People who camp overnight on streets near beaches in Yamba, be warned: your days are numbered.
At last week’s Clarence Valley Council (CVC) meeting, the Working Group on Campers’ recommendations were tabled and adopted unanimously by the valley’s councillors, apart from Cr Karen Toms, who declared an interest as the manager of a Clarence Coast holiday park.
The working group’s mandate was “to address concerns of the growth of unregulated camping in or adjacent to vehicles near the Valley’s beaches, most notably in Yamba at peak holiday times”.
Campers who flout the new temporary enforcement regime – “over the coming Christmas/January [eight-week] holiday period … and during Easter 2018” can expect a knock on their van with an accompanying parking or no stopping fine of $110 per vehicle.
The results of the program, for which $20,000 has been budgeted, will be the subject of “further reporting to Council in 2018”, however, the council will “seek to have the set up costs recouped through penalties during the course of the trial”.
Around 180 fines would need to be issued to pay for the initiative.
Councillors also endorsed the officer’s recommendation to “undertake community engagement with key stakeholders and the broader Yamba community in advance of the enforcement program commencing”.
Stakeholders who participated in the Working Group on Campers were: various CVC staff members, Michael Randall and Elizabeth Smith (Yaegl traditional owners), Deb McCredie and Graham Lee (Yamba Chamber of Commerce), Andrew Lugg (National Parks & Wildlife Service), Iluka resident Col Hennessy (community representative) and Calypso Holiday Park Yamba’s manager Adrian Easdown.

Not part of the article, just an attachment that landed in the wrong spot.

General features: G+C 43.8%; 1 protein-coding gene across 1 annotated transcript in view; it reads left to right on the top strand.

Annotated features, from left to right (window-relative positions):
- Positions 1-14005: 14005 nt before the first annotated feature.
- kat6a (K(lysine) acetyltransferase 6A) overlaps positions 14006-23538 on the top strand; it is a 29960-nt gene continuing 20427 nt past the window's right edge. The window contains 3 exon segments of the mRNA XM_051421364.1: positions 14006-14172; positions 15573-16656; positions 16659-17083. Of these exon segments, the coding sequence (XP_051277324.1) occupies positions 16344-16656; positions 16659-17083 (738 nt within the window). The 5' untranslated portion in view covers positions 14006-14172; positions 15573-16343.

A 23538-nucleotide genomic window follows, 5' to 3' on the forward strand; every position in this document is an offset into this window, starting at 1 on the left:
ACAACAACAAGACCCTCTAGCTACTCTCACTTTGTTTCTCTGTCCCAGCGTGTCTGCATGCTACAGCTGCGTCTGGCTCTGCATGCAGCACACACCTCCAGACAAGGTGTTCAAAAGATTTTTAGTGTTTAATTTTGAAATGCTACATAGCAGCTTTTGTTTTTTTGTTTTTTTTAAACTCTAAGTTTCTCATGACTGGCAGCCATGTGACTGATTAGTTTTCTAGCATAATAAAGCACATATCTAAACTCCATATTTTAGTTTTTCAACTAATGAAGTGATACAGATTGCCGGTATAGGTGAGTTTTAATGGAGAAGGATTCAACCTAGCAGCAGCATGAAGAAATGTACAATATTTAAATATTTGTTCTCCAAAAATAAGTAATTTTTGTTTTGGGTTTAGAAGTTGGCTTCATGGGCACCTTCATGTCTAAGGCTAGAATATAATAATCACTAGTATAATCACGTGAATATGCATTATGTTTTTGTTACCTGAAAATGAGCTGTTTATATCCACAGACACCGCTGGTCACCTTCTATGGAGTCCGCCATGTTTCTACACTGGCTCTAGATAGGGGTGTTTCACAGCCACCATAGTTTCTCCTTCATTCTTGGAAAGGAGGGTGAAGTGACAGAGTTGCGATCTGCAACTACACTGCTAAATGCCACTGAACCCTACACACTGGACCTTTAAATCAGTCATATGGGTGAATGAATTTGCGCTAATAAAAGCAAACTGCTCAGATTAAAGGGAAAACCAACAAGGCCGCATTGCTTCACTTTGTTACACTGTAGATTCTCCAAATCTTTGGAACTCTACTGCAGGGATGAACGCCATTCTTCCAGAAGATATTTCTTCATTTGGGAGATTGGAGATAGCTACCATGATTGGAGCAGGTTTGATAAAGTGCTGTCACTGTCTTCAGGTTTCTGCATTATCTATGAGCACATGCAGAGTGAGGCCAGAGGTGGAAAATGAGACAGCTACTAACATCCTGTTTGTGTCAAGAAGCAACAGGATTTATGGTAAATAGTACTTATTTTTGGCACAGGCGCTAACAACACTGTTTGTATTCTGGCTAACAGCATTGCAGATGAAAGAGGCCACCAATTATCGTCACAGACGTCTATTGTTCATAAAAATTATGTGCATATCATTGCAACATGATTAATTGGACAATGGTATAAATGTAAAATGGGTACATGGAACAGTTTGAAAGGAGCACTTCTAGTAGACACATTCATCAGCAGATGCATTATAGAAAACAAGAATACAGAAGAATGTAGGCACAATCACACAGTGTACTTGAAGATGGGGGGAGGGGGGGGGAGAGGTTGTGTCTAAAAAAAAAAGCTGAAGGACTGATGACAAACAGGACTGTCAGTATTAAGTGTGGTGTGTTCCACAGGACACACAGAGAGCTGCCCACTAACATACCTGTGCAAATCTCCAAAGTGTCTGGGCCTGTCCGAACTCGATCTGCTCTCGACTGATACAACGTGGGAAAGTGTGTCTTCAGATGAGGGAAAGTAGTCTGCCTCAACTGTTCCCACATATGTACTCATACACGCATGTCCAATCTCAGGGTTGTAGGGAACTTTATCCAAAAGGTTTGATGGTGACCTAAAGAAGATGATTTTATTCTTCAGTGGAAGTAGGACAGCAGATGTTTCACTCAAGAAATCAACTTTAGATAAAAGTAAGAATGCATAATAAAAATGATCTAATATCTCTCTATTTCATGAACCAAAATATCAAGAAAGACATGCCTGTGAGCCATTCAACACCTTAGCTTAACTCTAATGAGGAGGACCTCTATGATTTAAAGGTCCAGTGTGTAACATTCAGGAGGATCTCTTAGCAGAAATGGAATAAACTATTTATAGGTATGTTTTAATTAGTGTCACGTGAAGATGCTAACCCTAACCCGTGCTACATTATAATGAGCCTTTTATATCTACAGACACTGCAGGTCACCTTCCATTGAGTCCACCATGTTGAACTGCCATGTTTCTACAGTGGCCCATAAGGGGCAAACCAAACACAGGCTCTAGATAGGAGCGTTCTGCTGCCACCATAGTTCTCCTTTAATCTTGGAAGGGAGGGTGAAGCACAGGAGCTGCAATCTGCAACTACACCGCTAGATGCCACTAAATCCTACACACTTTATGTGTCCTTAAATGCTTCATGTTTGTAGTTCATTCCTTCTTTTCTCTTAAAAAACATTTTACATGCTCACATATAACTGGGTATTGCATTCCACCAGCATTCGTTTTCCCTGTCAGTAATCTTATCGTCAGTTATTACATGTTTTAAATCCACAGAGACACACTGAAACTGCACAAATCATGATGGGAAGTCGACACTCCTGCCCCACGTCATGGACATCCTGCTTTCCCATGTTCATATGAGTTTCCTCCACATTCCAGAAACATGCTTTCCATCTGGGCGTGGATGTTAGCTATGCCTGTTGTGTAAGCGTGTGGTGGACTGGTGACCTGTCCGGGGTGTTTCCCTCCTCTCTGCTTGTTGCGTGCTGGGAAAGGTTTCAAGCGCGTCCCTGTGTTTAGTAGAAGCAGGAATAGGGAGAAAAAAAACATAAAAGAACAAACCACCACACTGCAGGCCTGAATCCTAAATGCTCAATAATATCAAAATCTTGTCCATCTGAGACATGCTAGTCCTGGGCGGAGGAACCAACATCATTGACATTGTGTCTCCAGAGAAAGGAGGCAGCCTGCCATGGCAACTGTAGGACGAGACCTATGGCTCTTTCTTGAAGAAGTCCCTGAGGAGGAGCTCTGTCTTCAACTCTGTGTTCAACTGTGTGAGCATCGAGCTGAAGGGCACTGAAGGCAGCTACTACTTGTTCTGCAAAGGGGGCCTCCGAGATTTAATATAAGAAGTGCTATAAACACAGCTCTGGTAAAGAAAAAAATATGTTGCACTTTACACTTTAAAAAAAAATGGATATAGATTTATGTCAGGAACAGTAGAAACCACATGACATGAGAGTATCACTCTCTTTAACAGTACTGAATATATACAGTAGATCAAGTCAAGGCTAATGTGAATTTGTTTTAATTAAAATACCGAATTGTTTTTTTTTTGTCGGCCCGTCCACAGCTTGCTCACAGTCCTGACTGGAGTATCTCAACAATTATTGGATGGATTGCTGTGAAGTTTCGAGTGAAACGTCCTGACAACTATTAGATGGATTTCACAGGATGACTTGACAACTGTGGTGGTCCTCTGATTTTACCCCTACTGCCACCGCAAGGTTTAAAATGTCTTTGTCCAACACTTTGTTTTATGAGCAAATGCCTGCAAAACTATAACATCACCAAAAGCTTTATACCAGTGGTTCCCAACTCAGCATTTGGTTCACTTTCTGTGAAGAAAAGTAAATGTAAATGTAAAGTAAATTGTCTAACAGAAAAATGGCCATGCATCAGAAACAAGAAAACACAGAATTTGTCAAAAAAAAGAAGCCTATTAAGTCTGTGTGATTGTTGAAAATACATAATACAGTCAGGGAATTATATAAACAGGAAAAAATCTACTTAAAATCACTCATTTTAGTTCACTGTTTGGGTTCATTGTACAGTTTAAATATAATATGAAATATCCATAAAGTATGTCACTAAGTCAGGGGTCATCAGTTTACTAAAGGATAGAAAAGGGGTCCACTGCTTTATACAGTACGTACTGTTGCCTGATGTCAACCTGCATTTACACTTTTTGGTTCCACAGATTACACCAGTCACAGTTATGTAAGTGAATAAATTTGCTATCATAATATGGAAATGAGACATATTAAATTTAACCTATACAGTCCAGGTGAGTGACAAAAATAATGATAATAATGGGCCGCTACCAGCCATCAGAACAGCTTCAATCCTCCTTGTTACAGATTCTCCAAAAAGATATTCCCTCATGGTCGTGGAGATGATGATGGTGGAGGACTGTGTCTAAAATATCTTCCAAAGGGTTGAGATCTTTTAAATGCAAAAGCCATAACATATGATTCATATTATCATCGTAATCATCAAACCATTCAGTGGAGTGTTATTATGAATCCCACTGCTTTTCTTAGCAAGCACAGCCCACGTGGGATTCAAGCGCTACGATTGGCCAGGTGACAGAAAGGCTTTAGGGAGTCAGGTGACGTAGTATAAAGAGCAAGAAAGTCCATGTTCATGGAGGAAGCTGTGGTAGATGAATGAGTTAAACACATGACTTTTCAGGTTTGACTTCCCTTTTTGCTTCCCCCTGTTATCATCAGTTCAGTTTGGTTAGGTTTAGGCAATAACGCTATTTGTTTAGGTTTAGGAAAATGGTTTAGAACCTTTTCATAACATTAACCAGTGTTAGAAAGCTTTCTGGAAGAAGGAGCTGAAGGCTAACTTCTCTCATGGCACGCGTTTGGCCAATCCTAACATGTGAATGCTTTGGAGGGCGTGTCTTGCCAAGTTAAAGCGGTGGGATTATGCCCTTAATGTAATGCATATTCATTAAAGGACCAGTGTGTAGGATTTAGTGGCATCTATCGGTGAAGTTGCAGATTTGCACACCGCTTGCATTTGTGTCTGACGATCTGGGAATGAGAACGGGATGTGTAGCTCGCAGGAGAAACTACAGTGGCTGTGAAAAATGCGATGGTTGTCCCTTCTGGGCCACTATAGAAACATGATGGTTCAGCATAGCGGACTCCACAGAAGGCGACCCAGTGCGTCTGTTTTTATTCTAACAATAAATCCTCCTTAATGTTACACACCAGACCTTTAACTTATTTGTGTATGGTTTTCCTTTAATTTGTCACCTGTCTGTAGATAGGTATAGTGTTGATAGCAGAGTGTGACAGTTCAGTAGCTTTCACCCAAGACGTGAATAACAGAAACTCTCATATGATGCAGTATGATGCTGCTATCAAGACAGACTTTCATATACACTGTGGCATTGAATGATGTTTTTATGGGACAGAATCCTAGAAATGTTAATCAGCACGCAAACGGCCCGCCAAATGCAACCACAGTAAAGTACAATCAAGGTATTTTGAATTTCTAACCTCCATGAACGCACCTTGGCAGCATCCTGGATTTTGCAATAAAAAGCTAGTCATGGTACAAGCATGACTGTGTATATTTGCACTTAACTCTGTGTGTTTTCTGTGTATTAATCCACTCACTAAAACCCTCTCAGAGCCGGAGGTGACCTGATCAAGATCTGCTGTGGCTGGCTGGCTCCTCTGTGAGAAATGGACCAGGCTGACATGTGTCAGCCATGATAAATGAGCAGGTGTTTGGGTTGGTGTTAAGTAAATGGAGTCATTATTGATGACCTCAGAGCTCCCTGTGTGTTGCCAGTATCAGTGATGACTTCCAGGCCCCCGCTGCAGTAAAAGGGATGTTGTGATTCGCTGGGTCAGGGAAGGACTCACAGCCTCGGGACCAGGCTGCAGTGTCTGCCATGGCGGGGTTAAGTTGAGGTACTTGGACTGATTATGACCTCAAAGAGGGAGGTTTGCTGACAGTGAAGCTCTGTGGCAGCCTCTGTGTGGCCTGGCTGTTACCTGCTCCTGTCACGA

The key target areas will be Turners Beach, Hickey Island, Ocean Street (Convent Beach), Pacific Parade (Pippi Beach), Yamba Main Beach, Green Point, Angourie Point, and Spooky Beach and Blue Pools car parks.
The report to council states that “the intent of the enforcement program is to send a message to this group of travellers [Wicked and Jucy campervans are mentioned as examples] that Yamba is not the place to come for a free camping beachside experience”.
“The most effective form of enforcement is considered to be through parking restrictions,” the report to council stated.
“This will require establishing times where car parking is not permitted – midnight to 5am is proposed – and will require installation of adequate signage.
“This will then be enforced through regular and targeted policing by Council’s rangers during those times, with the issuing of infringement notices as required.”
Negative outcomes of the program are under consideration, too, and include: nearby residents whose vehicles are parked and are not camping receiving parking fines; surfers who park on beachfronts before 5am being fined; overnight ‘freedom campers’ setting up in nearby streets where there are no parking restrictions; ‘freedom camping’ in other Clarence Coast villages, reserves, car parks or national parks.
The working group also identified a possible negative impact on trade, citing a 2015 Port Macquarie-Hastings Council survey that found “the daily spend per free camper equated to about $76 per day”, and that Yamba’s image as a tourist destination could be adversely affected.